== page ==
Close to home, LWCF has helped western Colorado with investments from protecting the Ophir Valley above Telluride, to securing key inholdings at the Black Canyon of the Gunnison National Park, to supporting the community Riverwalk in Pagosa Springs. More than $268 million has flowed into Colorado from LWCF, securing key public lands, opening up improved hunting and angling access, and supporting community trail and park development.

Yet despite bipartisan support and a long track record of success, Congressional gridlock allowed the LWCF to expire on Sept. 30. The loss of LWCF could seriously hamper future efforts to conserve valuable habitats and expand public access to America's public lands. Fortunately, the lame duck session gives Congress a second chance to reinstate the program with full, dedicated annual funding.

Here in Colorado, we know that protecting our outdoor resources isn't just about the environment and our quality of life — it is also an investment in our state's economy and our communities. Outdoor recreation in Colorado contributes $62.5 billion to our state economy, and supports 511,000 jobs. For businesses like Mayfly, the great outdoors is our corporate infrastructure — and the LWCF helps provide the outdoor resources for our customers that allow us to invest in our companies, our workforce, and our communities.

Sens. Bennet and Gardner and Congressman Tipton have all supported permanent reauthorization of LWCF, for which Coloradans can be grateful. Now it is time for them, and the rest of Congress, to finish the job and ensure that this vital program continues to support Colorado's — and America's — great outdoors and the multi-billion outdoor recreation economy that it supports. The time is now to #SaveLWCF.

David Dragoo is president of Mayfly Outdoors, a Certified B Corp that operates Montrose-based Abel Reels and Ross Reels with the goal of conserving wildlife and fish habitats.

Article Link

Request for Proposals: Fish Passage and Ditch Diversion Improvement

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Trout Unlimited (TU), in coordination with the Town of Granby (Town), Grand County, Colorado Parks and Wildlife (CPW), and US Fish and Wildlife Service (USFWS) is soliciting Proposals for Design Services for a diversion structure on the Fraser River in Granby, Colorado.  Proposals shall be received by TU via U.S. Mail and email by no later than January 4, 2019 at 5:00 pm at the following address:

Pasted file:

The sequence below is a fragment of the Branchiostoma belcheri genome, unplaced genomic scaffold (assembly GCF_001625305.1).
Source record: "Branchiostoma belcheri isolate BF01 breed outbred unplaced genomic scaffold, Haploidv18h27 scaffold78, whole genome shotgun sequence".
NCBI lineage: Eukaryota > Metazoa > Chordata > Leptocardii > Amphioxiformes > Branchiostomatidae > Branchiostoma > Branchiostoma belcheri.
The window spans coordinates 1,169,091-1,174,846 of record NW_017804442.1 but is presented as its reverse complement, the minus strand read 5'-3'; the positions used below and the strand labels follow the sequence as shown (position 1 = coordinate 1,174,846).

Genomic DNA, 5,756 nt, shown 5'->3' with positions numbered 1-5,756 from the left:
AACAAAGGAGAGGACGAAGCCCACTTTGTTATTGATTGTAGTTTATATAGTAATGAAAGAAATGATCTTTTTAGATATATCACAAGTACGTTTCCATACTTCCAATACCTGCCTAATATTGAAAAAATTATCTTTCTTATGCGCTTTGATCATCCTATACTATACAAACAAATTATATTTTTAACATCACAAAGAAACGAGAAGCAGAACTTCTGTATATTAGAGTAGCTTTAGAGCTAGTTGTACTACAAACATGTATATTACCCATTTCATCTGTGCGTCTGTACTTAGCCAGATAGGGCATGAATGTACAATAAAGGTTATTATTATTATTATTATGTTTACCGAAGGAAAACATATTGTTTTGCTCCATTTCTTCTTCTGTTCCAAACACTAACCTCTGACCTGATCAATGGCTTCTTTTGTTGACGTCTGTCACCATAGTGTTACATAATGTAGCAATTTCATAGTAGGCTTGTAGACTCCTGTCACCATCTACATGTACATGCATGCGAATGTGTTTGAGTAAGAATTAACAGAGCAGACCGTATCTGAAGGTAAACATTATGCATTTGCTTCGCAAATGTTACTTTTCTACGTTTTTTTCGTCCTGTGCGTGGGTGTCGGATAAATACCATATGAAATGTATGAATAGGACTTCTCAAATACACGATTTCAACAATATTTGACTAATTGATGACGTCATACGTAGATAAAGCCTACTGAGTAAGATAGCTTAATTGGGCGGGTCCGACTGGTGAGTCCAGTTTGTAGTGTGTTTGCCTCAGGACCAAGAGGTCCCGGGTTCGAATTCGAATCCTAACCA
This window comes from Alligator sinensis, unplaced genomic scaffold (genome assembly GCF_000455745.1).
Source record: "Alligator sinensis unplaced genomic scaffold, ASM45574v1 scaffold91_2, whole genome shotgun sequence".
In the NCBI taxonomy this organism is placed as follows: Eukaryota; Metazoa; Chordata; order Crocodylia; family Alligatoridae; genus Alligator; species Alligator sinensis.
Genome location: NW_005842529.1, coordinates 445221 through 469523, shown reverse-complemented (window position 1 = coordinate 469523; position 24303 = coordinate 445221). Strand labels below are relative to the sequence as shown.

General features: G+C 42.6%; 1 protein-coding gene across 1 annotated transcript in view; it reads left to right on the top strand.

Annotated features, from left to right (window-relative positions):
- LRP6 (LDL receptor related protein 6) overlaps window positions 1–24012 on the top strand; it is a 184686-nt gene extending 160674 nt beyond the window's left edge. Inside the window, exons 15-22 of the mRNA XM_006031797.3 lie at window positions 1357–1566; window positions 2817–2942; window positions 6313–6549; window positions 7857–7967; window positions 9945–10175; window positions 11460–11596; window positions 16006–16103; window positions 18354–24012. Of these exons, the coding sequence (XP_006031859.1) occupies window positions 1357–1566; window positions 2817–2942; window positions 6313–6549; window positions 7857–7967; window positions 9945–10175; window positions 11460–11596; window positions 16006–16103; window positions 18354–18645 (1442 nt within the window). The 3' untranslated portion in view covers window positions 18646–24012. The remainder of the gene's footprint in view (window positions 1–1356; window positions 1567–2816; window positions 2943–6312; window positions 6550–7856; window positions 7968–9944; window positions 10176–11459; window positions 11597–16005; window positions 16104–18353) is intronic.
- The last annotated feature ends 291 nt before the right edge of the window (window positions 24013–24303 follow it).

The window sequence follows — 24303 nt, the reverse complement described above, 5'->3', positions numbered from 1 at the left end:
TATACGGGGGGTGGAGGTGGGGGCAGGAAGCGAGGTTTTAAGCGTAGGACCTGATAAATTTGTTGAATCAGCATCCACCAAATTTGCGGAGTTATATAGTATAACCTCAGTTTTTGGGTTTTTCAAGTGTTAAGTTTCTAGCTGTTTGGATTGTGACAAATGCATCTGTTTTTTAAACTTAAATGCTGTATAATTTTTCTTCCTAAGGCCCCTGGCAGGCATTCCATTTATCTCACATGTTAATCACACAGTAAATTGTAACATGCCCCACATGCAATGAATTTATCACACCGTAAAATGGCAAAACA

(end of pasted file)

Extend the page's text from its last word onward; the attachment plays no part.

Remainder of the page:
Mely Whiting

P.O. Box 1544

Pagosa Springs, CO 81147

mwhiting@tu.org

Intent to submit a proposal shall be submitted via email to Mely Whiting at mwhiting@tu.org by December 21, 2018.  Only those contractors that submit an “intent to submit proposals” will be considered for a final proposal. The intent to submit proposal should list the primary contact and their contact information.

Consulting services shall be led by a primary Contractor, whose team should include appropriate fish passage engineers/scientists, river modeling and scour analysis experts, ditch diversion designers, and experience in water rights related to ditch diversions in Colorado. Contractor selection will be made through a combination of Qualifications Based Selection (QBS) and Cost Based Processes as described in this Request for Proposals (RFP). Please refer to the following sections for details on the project, conditions, schedule, proposal requirements, and selection process.

QUESTIONS and ONSITE FIELD VISIT

An onsite, field visit will occur on November 28, 2018 to answer questions about the project aspects.  Interested contractors are highly encouraged to attend.  Please meet at the Town of Granby Town Hall, Zero Jasper Avenue, Granby, Colorado at 2:00 pm on November 28, 2018. All questions relating to this RFP should be addressed to Mely Whiting by email, at mwhiting@tu.org.  Questions are due in writing by no later than 5:00 p.m. on December 5, 2018.  All questions will be addressed in one batch with answers sent out to all recipients by December 14, 2018.

IMPORTANT DATES:

  • November 14, 2018 Request For Proposals Announced

  • November 28, 2018 2:00pm Onsite Field Visit and Answer Questions at the Town of Grandby Town Hall

  • December 5, 2018 5:00pm All Questions due in writing by December to Mely Whiting by email, at mwhiting@tu.org